I also think you are overestimating the apparently glorious profusion of doom metal bands in the early 90s. Of course doom metal existed in various contexts, but in the broader public consciousness there was not a lot happening beyond perhaps Candlemass and a handful of others. Clearly the Peaceville 3 (PL, MDB and Anathema) deserve credit for helping to kickstart a movement. Their debut albums predated Skepticism, Saturnus, Shape of Despair, Katatonia et al. 

My short piece on 'Icon' wasn't intended to be an overview of the history of doom metal, and to read it as such is erroneous. 

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4 hours ago, BlutAusNerd said: I hate to break it to you, but Paradise Lost had 3 albums out before Icon, Lost Paradise, Gothic, and Shades of God. As far as how their sound evolved, the raw doom/death of their debut was one of my favorites of their career, but the one that would be the least relevant to their development. Gothic saw the emergence of Gregor's signature melodic leads that would become one of the bands most prominent features, and would pioneer the more moody style of doom/death that others would explore a great deal in the future. The only gothic traits here, despite the name, were some interplay with operatic vocals and some gloomy atmospheres. Shades of God dropped most of the death metal influences, and brought a bit more of that gothic character out, but was kind of a clunky transitional album. Icon is indeed the first full on gothic/doom album in their catalog, and is really a one of a kind album. They reverted the doom in their sound to a more traditional style, and fused it with gothic melancholy and melodies that nobody has ever matched since. It's one of my favorites from the band, depending on my mood, but I don't really hear much rock entering their sound until Draconian Times. That album was a lot like Icon, but it shed almost all of their doom for a far more standard rock/metal sound. They were a great and revolutionary band, I just had to add my $.02 about a couple of things.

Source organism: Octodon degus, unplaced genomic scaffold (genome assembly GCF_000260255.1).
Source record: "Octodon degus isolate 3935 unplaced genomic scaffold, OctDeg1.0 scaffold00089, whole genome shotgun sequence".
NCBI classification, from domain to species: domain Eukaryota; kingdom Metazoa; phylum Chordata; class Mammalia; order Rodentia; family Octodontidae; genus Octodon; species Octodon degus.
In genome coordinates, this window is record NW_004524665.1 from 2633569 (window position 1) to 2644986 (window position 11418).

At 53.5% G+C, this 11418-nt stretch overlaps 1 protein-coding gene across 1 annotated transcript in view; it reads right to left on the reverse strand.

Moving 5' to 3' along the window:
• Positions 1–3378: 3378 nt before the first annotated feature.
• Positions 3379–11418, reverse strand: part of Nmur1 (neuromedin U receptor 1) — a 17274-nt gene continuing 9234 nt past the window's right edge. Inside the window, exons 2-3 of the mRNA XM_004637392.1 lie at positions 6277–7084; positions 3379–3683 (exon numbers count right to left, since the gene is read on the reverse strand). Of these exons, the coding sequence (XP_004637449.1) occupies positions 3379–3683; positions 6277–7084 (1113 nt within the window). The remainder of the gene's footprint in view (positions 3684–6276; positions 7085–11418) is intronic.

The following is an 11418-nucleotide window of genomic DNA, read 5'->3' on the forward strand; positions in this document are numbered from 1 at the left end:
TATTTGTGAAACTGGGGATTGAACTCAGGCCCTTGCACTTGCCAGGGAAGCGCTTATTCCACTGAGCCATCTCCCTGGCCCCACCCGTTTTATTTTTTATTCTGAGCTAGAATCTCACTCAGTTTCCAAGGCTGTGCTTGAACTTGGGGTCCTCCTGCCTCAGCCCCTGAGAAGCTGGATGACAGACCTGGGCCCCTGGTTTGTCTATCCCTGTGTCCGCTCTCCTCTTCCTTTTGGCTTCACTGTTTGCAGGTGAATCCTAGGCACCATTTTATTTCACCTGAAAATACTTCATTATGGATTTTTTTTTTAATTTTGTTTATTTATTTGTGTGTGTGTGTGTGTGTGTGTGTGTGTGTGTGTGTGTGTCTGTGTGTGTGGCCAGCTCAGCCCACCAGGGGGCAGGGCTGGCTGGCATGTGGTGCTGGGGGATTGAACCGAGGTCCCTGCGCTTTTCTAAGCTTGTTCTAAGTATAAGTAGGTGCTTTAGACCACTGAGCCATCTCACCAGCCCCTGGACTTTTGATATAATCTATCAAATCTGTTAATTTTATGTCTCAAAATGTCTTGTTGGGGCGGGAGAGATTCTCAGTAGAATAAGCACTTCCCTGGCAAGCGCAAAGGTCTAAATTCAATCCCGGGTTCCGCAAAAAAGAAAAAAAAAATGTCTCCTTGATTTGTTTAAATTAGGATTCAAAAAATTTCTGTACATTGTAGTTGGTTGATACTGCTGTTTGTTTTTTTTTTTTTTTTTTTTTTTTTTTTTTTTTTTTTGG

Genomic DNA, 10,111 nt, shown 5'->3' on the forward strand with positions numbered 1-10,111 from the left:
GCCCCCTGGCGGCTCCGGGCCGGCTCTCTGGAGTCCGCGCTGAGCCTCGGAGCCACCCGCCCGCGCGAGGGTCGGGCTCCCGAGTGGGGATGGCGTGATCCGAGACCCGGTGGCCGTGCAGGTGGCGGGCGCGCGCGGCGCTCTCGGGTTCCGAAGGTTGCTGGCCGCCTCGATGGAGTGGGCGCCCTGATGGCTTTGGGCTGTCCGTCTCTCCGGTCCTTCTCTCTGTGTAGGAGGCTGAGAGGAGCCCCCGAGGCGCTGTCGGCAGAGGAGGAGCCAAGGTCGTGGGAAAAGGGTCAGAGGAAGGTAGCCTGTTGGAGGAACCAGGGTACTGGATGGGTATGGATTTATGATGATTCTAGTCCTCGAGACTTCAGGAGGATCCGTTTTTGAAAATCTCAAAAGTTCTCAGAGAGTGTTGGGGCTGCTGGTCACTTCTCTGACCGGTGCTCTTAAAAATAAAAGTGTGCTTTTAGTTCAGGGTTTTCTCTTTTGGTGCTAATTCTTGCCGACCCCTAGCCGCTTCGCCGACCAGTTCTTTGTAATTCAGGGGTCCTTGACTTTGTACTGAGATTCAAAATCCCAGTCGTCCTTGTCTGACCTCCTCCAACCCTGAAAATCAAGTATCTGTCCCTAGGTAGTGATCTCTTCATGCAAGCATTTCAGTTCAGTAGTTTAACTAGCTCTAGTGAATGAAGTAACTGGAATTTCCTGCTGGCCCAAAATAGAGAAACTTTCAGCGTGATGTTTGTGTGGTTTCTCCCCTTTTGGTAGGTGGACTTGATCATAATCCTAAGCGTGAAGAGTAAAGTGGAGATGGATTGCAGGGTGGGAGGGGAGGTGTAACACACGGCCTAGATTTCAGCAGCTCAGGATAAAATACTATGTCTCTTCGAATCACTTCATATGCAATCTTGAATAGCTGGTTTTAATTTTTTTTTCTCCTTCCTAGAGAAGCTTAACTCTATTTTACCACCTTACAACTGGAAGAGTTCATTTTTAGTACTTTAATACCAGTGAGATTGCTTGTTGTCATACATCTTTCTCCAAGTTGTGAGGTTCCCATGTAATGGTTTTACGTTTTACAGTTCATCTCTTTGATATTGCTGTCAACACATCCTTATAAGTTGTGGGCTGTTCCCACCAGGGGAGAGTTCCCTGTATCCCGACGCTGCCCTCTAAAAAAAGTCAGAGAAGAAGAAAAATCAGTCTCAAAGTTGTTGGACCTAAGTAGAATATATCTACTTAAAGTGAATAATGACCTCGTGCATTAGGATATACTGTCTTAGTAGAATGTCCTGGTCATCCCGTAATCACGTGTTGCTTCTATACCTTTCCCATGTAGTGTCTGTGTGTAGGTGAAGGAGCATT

As far as MDB and Anathema go, I can't say that either if the albums from the same year were naive, especially since neither maintain that level of quality for long after their release. You also mentioned that doom didn't have much going on at this time, which was hardly the case. These were among the first releases of the romantic doom/death archetype for sure, but doom had been around for some time, and extreme doom variants were flourishing in the underground in a number of places. Raw doom/death was pretty underground, as it has remained, but it had a lot of releases at this time, and sludge and stoner metal were just breaking out as well. Funeral doom was right around the corner as well, and black/doom was getting going in a few places. You can probably tell that I'm a big doom fan, it just looks like you're not giving doom enough credit IMHO.

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Well, firstly, I'm aware of Paradise Lost's back catalogue and own all their releases in multiple formats. That's why you won't find anything in my post that claimed 'Icon' was their debut album.